BioMAX is the first X-ray macromolecular crystallography beamline of MAX IV Laboratory, which is in user operations since 2017. It is a state-of-the-art resource accommodating multiple cutting edge experimental possibilities. The design goal for BioMAX was to create a stable and reliable beamline that is user friendly. The beamline experiment set-up is highly automated, in terms of both sample handling hardware and data analysis, including feedback on the data collection.

The X-ray beam focus is 20 x 5 μm2 at the sample position with a photon flux of 2 x 1013 ph/s at 500 mA ring current. The operational energy range of the beamline is 5–25 keV. Alternatively, using aperture overfilling it is possible to obtain a stable 5 x 5 μm2 beam at the sample position. Due to its extensive energy tunability, BioMAX is an ideal source for de novo phasing using the anomalous signal of heavy elements. Beam defocusing creates a practically parallel beam, which can be used to resolve extremely large unit cells > 1000 Å at high resolution. Due to its small beam cross-section and optional parallel beam, BioMAX is an optimal experimental set-up for X-ray crystallography using microcrystals and ultra large unit cells. Initial synchrotron based serial crystallography (SSX) experiments using an High-Viscosity-Extrusion injector designed and built by Bruce Doak (MPI-Heidelberg) have been carried out.

Techniques

Available forTechnique description
General UsersData collection at fixed energy between 6 and 19.5 keV, detector distance between 126 and 900 mm, beam focus of 20x5 microns or 50x50 microns and defining aperture of 5, 10, 20 or 50 microns
General UsersAutomated sample mounting and dismounting from UniPucks, 29 puck positions in dewar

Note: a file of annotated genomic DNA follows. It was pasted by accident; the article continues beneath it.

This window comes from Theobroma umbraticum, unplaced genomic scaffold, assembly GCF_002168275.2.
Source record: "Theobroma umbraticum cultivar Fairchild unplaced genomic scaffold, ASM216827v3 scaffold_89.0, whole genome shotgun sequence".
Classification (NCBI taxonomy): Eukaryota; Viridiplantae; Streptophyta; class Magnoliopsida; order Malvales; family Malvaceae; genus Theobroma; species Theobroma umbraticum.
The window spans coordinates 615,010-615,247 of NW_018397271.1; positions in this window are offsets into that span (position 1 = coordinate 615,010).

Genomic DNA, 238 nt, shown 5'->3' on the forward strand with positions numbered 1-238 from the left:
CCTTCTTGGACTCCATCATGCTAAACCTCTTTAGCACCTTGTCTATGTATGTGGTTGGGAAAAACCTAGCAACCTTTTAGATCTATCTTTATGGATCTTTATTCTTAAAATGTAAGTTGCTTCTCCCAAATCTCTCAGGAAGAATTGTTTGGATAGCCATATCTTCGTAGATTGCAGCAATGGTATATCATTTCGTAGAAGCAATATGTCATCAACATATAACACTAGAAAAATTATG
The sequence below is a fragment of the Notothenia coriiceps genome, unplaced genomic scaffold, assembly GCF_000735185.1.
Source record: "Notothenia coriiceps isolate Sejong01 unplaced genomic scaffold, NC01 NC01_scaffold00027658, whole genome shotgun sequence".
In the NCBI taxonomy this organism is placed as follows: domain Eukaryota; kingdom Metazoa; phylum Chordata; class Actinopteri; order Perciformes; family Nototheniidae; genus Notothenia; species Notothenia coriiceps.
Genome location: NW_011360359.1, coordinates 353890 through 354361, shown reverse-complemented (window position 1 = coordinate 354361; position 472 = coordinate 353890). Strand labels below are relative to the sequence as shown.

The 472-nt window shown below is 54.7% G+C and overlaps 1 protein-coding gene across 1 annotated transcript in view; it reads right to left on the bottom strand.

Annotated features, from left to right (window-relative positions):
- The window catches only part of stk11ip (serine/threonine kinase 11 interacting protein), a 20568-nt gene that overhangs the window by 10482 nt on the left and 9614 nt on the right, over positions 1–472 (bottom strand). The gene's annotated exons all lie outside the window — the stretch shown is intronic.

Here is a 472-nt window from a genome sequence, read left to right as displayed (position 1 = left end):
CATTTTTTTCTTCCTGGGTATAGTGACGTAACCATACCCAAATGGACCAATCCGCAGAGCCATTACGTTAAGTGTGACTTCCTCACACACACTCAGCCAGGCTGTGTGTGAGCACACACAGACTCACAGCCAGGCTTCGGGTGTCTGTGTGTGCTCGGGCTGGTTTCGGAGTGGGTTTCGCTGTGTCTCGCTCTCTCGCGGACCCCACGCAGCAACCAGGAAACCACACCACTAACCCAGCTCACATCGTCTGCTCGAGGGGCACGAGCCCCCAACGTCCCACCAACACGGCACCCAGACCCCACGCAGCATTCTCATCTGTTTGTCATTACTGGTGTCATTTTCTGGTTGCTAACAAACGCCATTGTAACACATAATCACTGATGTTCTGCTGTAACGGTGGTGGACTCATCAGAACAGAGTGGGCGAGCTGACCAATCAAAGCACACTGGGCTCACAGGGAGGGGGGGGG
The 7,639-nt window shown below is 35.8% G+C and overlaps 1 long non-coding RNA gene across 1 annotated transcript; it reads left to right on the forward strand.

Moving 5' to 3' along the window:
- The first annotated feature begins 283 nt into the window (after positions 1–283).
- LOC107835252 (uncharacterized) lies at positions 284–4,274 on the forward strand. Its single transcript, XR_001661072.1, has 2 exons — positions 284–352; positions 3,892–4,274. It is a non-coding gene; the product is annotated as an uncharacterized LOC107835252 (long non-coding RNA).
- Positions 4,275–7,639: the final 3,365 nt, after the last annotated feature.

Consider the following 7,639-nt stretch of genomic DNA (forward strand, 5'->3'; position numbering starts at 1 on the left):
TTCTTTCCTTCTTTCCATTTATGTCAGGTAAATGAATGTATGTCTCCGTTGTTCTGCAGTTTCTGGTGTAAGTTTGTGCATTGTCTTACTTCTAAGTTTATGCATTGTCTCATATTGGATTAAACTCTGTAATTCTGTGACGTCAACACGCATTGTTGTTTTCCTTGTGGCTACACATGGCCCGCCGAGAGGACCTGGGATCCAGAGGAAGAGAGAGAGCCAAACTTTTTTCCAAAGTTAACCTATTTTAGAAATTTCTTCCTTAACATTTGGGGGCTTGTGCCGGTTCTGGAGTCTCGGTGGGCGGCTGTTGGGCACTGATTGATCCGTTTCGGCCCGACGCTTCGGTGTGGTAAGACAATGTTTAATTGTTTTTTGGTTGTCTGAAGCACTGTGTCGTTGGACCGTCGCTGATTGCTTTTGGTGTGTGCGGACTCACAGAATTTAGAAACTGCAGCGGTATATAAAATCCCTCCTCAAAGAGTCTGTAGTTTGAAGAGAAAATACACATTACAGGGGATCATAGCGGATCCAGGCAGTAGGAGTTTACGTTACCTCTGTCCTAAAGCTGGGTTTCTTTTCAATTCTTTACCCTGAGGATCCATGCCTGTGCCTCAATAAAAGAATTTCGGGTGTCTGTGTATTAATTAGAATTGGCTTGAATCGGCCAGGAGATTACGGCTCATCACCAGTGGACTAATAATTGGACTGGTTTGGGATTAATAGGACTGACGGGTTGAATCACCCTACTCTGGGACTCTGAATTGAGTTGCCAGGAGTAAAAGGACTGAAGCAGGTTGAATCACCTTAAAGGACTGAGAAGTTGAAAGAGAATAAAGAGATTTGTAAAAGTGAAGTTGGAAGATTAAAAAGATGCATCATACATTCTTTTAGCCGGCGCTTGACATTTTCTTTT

General UsersSample temperature 100 K; room temperature with or without humidity control available for manual mounting only
General UsersNon-optimized SAD experiments (above absorption edge)
General UsersAutomated data integration, scaling and merging. Offline remote access for manual data processsing.
General UsersSX experiments using HVE-injector (High viscosity extrusion injector), fixed target scan using the MD3
General UsersElement identification by X-ray Fluorescence
General UsersRemote data collection Under development. Please contact beamline manager; training required.

2020-02-06

Researchers believe that sugar and obesity can make cancer cells more difficult to kill

In their quest to find new and better methods to make cancer cells more susceptible to treatment, Karin Lindkvist and her research group at Lund University in Sweden are looking into the world of molecules, using the X-rays at the MAX IV laboratory. The researchers believe that limiting the cells’ access to sugar will make